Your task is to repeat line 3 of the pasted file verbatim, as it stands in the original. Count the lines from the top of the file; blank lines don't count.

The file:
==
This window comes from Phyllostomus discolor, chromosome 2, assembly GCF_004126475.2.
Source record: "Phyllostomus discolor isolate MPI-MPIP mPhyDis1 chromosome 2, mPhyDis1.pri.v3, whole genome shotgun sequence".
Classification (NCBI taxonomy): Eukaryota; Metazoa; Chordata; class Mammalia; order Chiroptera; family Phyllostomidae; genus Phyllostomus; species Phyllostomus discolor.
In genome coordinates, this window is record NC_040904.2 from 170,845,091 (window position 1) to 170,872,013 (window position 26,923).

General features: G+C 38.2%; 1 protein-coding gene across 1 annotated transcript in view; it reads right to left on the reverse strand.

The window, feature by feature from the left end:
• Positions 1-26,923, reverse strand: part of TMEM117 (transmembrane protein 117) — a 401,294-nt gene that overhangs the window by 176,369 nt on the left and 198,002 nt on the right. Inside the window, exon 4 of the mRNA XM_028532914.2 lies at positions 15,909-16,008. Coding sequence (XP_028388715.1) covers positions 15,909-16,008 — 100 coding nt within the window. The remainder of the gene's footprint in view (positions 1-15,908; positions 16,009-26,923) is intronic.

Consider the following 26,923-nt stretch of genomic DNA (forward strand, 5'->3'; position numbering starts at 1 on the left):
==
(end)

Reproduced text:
Classification (NCBI taxonomy): Eukaryota; Metazoa; Chordata; class Mammalia; order Chiroptera; family Phyllostomidae; genus Phyllostomus; species Phyllostomus discolor.